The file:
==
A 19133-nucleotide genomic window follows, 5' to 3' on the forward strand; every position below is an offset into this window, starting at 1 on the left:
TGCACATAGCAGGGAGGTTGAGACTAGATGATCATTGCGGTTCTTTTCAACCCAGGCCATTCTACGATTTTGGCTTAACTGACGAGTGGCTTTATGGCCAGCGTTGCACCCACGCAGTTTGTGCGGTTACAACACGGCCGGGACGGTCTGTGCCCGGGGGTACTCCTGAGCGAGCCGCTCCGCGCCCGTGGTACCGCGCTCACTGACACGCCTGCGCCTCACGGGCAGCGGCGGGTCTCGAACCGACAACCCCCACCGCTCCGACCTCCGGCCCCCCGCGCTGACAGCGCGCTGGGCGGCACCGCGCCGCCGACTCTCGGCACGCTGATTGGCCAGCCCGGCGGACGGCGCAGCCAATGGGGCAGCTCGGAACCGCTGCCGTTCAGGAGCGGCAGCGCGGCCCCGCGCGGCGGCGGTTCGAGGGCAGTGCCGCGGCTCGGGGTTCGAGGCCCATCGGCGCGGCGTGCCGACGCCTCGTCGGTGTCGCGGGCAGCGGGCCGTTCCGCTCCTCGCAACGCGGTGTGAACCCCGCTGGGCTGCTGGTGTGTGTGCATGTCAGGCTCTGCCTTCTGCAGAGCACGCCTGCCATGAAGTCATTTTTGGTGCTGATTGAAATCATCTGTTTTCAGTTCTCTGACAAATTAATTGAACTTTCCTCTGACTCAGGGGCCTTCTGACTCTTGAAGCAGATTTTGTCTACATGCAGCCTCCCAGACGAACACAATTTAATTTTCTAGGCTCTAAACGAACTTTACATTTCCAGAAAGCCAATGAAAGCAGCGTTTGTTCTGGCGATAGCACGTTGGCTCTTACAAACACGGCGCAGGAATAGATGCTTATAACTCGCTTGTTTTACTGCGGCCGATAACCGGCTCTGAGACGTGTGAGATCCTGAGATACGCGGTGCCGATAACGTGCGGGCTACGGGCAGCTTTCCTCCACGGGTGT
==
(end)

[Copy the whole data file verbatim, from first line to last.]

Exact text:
A 19133-nucleotide genomic window follows, 5' to 3' on the forward strand; every position below is an offset into this window, starting at 1 on the left:
TGCACATAGCAGGGAGGTTGAGACTAGATGATCATTGCGGTTCTTTTCAACCCAGGCCATTCTACGATTTTGGCTTAACTGACGAGTGGCTTTATGGCCAGCGTTGCACCCACGCAGTTTGTGCGGTTACAACACGGCCGGGACGGTCTGTGCCCGGGGGTACTCCTGAGCGAGCCGCTCCGCGCCCGTGGTACCGCGCTCACTGACACGCCTGCGCCTCACGGGCAGCGGCGGGTCTCGAACCGACAACCCCCACCGCTCCGACCTCCGGCCCCCCGCGCTGACAGCGCGCTGGGCGGCACCGCGCCGCCGACTCTCGGCACGCTGATTGGCCAGCCCGGCGGACGGCGCAGCCAATGGGGCAGCTCGGAACCGCTGCCGTTCAGGAGCGGCAGCGCGGCCCCGCGCGGCGGCGGTTCGAGGGCAGTGCCGCGGCTCGGGGTTCGAGGCCCATCGGCGCGGCGTGCCGACGCCTCGTCGGTGTCGCGGGCAGCGGGCCGTTCCGCTCCTCGCAACGCGGTGTGAACCCCGCTGGGCTGCTGGTGTGTGTGCATGTCAGGCTCTGCCTTCTGCAGAGCACGCCTGCCATGAAGTCATTTTTGGTGCTGATTGAAATCATCTGTTTTCAGTTCTCTGACAAATTAATTGAACTTTCCTCTGACTCAGGGGCCTTCTGACTCTTGAAGCAGATTTTGTCTACATGCAGCCTCCCAGACGAACACAATTTAATTTTCTAGGCTCTAAACGAACTTTACATTTCCAGAAAGCCAATGAAAGCAGCGTTTGTTCTGGCGATAGCACGTTGGCTCTTACAAACACGGCGCAGGAATAGATGCTTATAACTCGCTTGTTTTACTGCGGCCGATAACCGGCTCTGAGACGTGTGAGATCCTGAGATACGCGGTGCCGATAACGTGCGGGCTACGGGCAGCTTTCCTCCACGGGTGT